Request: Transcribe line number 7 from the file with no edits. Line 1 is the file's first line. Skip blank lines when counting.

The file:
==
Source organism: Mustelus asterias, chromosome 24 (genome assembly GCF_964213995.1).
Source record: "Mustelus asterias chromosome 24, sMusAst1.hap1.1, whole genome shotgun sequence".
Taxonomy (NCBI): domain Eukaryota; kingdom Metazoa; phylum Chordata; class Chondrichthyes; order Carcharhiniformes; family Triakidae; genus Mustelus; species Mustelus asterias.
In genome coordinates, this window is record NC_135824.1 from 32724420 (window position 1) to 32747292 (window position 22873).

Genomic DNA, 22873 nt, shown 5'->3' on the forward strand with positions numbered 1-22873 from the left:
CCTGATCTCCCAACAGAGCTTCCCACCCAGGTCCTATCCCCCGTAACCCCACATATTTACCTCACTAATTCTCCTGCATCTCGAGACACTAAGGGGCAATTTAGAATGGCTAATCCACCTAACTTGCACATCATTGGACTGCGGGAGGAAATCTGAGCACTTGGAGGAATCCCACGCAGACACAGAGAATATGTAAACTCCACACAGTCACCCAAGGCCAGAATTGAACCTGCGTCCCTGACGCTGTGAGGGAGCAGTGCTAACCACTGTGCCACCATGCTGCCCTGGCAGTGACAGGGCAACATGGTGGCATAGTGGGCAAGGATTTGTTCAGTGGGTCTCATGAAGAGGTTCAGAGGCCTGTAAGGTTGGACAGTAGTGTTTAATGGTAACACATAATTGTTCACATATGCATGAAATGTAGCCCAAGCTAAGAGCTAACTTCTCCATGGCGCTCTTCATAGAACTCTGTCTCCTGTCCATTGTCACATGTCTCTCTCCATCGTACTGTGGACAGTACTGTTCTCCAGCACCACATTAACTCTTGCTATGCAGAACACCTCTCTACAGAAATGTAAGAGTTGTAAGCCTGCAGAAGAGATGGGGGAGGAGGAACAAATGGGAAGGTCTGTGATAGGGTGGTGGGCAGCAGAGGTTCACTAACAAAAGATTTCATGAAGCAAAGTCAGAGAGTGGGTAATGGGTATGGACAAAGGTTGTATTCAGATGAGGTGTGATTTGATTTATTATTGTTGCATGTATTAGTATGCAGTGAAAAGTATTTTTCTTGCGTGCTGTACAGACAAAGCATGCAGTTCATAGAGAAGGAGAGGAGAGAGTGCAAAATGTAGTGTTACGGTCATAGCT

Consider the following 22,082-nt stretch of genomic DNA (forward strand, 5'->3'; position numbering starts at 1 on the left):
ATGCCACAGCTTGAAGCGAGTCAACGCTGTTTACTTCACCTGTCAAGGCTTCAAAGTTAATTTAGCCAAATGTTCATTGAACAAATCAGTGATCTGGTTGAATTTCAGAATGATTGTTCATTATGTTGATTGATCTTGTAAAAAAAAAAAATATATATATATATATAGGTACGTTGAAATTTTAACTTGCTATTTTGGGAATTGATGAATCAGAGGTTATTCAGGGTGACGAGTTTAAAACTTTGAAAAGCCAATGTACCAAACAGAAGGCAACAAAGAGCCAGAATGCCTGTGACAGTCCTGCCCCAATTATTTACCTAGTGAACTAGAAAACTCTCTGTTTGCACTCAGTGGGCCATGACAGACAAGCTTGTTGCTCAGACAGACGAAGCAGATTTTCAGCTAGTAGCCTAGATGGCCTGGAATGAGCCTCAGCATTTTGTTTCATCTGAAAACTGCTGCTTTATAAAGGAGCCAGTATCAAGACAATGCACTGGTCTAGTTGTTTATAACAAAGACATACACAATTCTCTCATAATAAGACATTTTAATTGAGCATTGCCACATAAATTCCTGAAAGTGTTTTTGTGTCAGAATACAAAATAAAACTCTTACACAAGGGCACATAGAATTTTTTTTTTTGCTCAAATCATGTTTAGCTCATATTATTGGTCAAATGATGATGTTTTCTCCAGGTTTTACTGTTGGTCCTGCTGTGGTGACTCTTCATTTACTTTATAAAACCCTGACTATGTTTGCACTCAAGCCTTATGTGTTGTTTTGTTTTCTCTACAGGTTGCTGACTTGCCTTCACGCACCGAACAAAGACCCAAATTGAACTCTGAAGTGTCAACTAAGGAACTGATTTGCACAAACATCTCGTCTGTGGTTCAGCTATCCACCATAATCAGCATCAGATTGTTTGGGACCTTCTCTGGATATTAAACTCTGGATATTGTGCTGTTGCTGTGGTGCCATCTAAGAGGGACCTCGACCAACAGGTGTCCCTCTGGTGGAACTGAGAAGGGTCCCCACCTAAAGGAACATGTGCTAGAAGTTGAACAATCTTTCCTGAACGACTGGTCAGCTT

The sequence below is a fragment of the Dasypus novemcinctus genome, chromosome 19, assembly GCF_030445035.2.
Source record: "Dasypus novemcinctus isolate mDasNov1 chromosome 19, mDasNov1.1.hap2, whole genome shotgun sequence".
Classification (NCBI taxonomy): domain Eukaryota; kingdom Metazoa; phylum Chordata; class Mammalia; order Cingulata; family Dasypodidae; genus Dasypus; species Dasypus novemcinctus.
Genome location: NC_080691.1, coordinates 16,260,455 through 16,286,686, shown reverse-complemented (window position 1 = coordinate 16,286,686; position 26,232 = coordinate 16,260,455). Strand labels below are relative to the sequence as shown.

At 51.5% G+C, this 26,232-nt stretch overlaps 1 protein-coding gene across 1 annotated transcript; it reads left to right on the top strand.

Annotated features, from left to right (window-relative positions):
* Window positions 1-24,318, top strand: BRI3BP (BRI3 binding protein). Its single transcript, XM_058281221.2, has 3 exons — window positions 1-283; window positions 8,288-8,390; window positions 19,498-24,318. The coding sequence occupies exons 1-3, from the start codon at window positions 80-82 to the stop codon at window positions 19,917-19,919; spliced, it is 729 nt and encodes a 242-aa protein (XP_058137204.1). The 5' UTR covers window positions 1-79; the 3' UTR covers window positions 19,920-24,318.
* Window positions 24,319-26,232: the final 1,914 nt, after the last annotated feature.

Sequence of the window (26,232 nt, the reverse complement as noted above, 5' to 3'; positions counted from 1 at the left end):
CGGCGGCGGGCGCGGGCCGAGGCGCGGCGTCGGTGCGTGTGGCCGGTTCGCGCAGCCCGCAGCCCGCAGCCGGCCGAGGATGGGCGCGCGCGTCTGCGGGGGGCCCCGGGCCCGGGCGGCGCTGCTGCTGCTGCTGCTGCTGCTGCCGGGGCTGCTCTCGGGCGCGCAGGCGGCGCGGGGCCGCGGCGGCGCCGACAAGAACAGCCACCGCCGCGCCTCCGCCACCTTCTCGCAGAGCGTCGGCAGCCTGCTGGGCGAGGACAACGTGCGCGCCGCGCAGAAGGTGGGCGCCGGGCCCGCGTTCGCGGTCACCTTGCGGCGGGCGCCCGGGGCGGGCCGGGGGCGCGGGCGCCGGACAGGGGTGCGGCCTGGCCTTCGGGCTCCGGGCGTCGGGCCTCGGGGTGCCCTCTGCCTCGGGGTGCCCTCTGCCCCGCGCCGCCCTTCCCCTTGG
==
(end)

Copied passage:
Consider the following 22,082-nt stretch of genomic DNA (forward strand, 5'->3'; position numbering starts at 1 on the left):